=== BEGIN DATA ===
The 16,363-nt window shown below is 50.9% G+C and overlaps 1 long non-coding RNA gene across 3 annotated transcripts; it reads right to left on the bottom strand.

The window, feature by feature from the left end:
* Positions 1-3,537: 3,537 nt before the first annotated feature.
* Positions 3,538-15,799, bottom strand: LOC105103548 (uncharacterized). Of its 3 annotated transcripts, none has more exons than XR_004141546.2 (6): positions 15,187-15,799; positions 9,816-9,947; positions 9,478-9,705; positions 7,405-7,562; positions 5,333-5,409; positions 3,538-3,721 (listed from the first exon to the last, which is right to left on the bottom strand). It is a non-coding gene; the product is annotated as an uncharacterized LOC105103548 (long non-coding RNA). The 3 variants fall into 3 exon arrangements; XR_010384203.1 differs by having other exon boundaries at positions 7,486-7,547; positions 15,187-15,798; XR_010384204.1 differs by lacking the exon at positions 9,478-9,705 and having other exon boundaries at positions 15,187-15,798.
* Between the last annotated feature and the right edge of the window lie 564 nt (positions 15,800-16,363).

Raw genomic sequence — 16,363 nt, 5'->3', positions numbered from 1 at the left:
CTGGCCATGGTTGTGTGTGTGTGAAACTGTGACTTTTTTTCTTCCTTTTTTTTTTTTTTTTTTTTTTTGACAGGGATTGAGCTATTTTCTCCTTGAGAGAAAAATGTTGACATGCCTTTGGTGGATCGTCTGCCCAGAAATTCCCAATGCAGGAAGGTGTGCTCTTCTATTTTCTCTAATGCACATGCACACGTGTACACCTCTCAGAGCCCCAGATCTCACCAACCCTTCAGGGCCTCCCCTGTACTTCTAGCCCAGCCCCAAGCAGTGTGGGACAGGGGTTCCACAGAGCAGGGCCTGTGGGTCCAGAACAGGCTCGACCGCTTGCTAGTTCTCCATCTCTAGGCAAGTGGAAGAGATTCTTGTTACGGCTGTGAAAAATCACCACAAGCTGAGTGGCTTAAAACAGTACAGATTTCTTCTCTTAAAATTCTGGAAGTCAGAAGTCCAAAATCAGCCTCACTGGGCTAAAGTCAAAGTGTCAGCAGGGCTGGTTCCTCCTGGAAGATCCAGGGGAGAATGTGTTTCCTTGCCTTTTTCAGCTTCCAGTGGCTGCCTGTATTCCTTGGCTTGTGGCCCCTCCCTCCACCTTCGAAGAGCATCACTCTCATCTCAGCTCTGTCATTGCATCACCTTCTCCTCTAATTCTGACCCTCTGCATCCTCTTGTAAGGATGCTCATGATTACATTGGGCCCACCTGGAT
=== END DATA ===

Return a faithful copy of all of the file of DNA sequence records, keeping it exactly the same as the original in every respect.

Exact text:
The 16,363-nt window shown below is 50.9% G+C and overlaps 1 long non-coding RNA gene across 3 annotated transcripts; it reads right to left on the bottom strand.

The window, feature by feature from the left end:
* Positions 1-3,537: 3,537 nt before the first annotated feature.
* Positions 3,538-15,799, bottom strand: LOC105103548 (uncharacterized). Of its 3 annotated transcripts, none has more exons than XR_004141546.2 (6): positions 15,187-15,799; positions 9,816-9,947; positions 9,478-9,705; positions 7,405-7,562; positions 5,333-5,409; positions 3,538-3,721 (listed from the first exon to the last, which is right to left on the bottom strand). It is a non-coding gene; the product is annotated as an uncharacterized LOC105103548 (long non-coding RNA). The 3 variants fall into 3 exon arrangements; XR_010384203.1 differs by having other exon boundaries at positions 7,486-7,547; positions 15,187-15,798; XR_010384204.1 differs by lacking the exon at positions 9,478-9,705 and having other exon boundaries at positions 15,187-15,798.
* Between the last annotated feature and the right edge of the window lie 564 nt (positions 15,800-16,363).

Raw genomic sequence — 16,363 nt, 5'->3', positions numbered from 1 at the left:
CTGGCCATGGTTGTGTGTGTGTGAAACTGTGACTTTTTTTCTTCCTTTTTTTTTTTTTTTTTTTTTTTGACAGGGATTGAGCTATTTTCTCCTTGAGAGAAAAATGTTGACATGCCTTTGGTGGATCGTCTGCCCAGAAATTCCCAATGCAGGAAGGTGTGCTCTTCTATTTTCTCTAATGCACATGCACACGTGTACACCTCTCAGAGCCCCAGATCTCACCAACCCTTCAGGGCCTCCCCTGTACTTCTAGCCCAGCCCCAAGCAGTGTGGGACAGGGGTTCCACAGAGCAGGGCCTGTGGGTCCAGAACAGGCTCGACCGCTTGCTAGTTCTCCATCTCTAGGCAAGTGGAAGAGATTCTTGTTACGGCTGTGAAAAATCACCACAAGCTGAGTGGCTTAAAACAGTACAGATTTCTTCTCTTAAAATTCTGGAAGTCAGAAGTCCAAAATCAGCCTCACTGGGCTAAAGTCAAAGTGTCAGCAGGGCTGGTTCCTCCTGGAAGATCCAGGGGAGAATGTGTTTCCTTGCCTTTTTCAGCTTCCAGTGGCTGCCTGTATTCCTTGGCTTGTGGCCCCTCCCTCCACCTTCGAAGAGCATCACTCTCATCTCAGCTCTGTCATTGCATCACCTTCTCCTCTAATTCTGACCCTCTGCATCCTCTTGTAAGGATGCTCATGATTACATTGGGCCCACCTGGAT